smell test
n. A metaphoric test used to determine the legitimacy or authenticity of a situation.
WBBM-Ch. 2 fired long-standing medical reporter Dr. Michael Breen on Tuesday, claiming he had violated journalistic standards by using similar voiceovers in reports aired in May and October, according to Breen.

Breen, who has been with the station since 1995, said he plans to sue over what he labeled an unfair attempt to avoid paying him the remaining three years of a four-year contract. "They said I was recycling material and that was grounds for dismissal," Breen said. "They're trying to save themselves money at the cost of my reputation. We'll see if this passes the smell test with the people of Chicago or with a judge."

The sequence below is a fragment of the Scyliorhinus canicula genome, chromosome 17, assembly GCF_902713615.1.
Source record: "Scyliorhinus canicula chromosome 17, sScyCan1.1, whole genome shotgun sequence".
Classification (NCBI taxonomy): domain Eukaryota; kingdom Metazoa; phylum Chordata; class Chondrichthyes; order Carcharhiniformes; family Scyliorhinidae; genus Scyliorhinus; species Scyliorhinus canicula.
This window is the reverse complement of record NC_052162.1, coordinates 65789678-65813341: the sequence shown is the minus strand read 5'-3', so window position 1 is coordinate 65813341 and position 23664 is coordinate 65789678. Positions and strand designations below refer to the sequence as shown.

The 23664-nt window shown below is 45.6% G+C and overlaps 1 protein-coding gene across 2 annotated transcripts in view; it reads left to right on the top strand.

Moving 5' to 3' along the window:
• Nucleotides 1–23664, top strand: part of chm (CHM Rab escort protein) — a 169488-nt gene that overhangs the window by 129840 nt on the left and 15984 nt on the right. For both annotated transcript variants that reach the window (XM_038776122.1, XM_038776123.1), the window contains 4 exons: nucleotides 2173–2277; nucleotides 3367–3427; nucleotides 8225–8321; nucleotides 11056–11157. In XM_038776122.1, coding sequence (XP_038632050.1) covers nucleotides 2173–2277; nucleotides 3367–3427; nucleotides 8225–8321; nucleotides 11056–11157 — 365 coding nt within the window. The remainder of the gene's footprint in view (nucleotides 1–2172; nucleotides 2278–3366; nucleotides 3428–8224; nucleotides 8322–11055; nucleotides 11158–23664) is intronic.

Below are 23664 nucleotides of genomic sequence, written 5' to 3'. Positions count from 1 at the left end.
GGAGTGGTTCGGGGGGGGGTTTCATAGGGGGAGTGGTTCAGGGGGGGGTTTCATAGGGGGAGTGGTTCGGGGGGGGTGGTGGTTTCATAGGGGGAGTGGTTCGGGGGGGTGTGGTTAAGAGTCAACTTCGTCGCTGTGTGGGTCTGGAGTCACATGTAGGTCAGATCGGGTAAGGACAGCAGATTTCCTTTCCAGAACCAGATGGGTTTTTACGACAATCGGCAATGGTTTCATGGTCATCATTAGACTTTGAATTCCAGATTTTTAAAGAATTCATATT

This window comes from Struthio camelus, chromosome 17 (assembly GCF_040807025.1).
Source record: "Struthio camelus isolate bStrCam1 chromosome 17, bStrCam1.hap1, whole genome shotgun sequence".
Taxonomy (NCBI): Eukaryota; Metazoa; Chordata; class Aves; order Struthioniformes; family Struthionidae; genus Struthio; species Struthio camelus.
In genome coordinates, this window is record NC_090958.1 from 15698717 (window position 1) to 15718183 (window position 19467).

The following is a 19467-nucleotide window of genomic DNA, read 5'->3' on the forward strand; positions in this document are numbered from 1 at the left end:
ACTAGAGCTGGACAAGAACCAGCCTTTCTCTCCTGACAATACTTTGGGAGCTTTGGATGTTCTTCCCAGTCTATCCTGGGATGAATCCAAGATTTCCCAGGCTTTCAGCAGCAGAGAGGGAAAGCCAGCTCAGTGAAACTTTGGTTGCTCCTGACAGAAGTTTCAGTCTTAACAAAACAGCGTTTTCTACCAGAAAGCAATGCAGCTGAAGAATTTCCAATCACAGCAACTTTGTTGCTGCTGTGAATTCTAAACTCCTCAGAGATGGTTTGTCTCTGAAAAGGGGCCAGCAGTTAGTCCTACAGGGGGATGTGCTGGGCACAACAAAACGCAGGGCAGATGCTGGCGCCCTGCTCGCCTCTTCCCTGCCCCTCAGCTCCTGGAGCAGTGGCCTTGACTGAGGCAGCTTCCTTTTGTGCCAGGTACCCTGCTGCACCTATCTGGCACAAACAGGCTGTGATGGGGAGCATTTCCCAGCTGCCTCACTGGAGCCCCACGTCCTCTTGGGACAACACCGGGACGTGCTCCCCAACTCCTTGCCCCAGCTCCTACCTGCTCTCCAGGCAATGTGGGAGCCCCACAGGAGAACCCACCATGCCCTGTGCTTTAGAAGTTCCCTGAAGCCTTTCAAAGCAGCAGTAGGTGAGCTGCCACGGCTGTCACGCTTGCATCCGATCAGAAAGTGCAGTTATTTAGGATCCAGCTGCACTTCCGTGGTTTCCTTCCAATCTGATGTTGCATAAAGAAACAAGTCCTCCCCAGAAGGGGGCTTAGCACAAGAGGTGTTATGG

—Steve Johnson, “Channel 2 faces lawsuit after it fires reporter,” Chicago Tribune, November 13, 2002
1975 (earliest)
Most firms say their use of private investigators is strictly limited. Robert J. Boutillier, partner in charge of U.S. operations at Peat, Marwick, Mitchell & Co., the largest accounting firm, says an agency would be used only if a prospective client did not check out well in the course of the usual inquiries to lawyers, bankers, investment bankers, and credit associations. "It has to pass the smell test," he says of a new client. "If there's a problem that requires looking into, we might use investigators. Or we might not want to bother with it."
—“When accountants hire private detectives,” Business Week, June 30, 1975
This fragrant phrase comes from the idea of smelling food in advance as a test to see if it has gone bad.